Review: The Expendables Packs the Ultimate Adrenaline Shot for Summer

Sylvester Stallone, Jason Statham, Mickey Rourke and Bruce Willis team up with even more action stars for an explosive ride

By Peter Paras Aug 13, 2010 1:00 AMTags
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Review in a Hurry: The ultimate fanboy mashup! Sylvester Stallone and Jason Statham lead a team of action adventure all stars. Peppered with funny dialogue, epic brawls and supersize explosions, The Expendables is the adrenaline shot the summer of 2010 needs.

Plus, the much buzzed about scene with Stallone, Bruce Willis and Arnold Schwarzenegger is only one of the film's many highlights.

The Bigger Picture: Jet Li, Mickey Rourke, Dolph Lundgren, Terry Crews (Middle Men), UFC fighter Randy Couture, plus the aforementioned Stallone and Statham are a team of mercenaries paid to rid global hotspots of ruthless dictators by any means necessary. In this installment, our heroes travel to South America to root out evil in the form of Eric Roberts, the dictator of a small island.

Director Stallone (who cowrote the script with David Callaham) knows the real reason to see this movie is the chance to witness some of the biggest action stars of '80s, '90s and '00s mix it up. And the jam-packed 100 minutes allows each member a scene that kills... literally.

Surprisingly, amid all those fatalities is a lot of talking. Even more surprising is that it's really entertaining talking.

Ya see, only the grizzled Rourke can accuse the nearly as grizzled Stallone of not being a real man. Likewise, only Stallone can tell former Rocky IV baddie Lundgren that it's time to lay off the drugs. And only Jet Li can rant on about not getting paid enough, echoing the martial arts star's own real-life squabbling for bigger paychecks.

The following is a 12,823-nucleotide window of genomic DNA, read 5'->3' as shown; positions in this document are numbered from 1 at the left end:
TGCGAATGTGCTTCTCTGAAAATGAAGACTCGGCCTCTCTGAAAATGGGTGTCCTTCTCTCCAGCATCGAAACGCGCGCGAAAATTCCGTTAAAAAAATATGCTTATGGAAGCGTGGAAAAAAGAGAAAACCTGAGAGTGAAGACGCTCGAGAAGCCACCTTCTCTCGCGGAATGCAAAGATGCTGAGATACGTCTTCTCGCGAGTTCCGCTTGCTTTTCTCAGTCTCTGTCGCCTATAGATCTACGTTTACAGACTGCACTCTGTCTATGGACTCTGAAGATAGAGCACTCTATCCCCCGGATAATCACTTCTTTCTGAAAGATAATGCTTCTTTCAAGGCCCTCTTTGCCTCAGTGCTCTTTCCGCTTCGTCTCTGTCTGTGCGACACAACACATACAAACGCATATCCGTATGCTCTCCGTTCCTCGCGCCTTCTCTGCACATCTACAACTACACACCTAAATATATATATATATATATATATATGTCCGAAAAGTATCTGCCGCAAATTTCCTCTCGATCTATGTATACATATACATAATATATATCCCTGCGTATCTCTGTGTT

Turns out these über-macho men are quite diva-like. And that makes their dialogue hilarious and even cooler because, just maybe, these legendary heroes are in on the joke?

The action scenes are spectacular. Seeing this crew dispatch faceless hordes of soldiers is all kinds of hard-R awesome and never gets old.

Speaking of old, the action is explosive but the editing is sometimes too quick—probably to hide the actors' weatheredness. (Like we said, divas.) But for the most part, these aged heroes still look pretty ripped.

Statham is still relatively young (only 37!), so he gets a scene showing off his own moves, taking out a bunch of yuppies on a B-ball court.

The best move of all was pairing him with Sly. They make a great team.

Meanwhile, Eric Roberts has a blast as an evil party of one. Technically, he's got Steve Austin (the Muscle) and Dexter's David Zayas (the Dictator) on team evil too, but they just stand around while Roberts churns out his own brand of deadpan quips.

But does the meeting of the "big three" (Sly, Bruce and Arnie) live up to the hype? If you can accept that a five-minute cameo is all it ever will be, yes. (Set in a church, they are the action gods among us.) Seeing Arnie and Sly trade insults while Willis just stands there befuddled is pretty grin-inducing.

The 180—a Second Opinion: Having so many action icons in one sitting can lead to film geek overload. Like mulling over the numerous missed opportunities: Where's the music montage of Sylvester Stallone training (preferably in Russia)? And why didn't Jean-Claude Van Damme or Steven Seagal star too?

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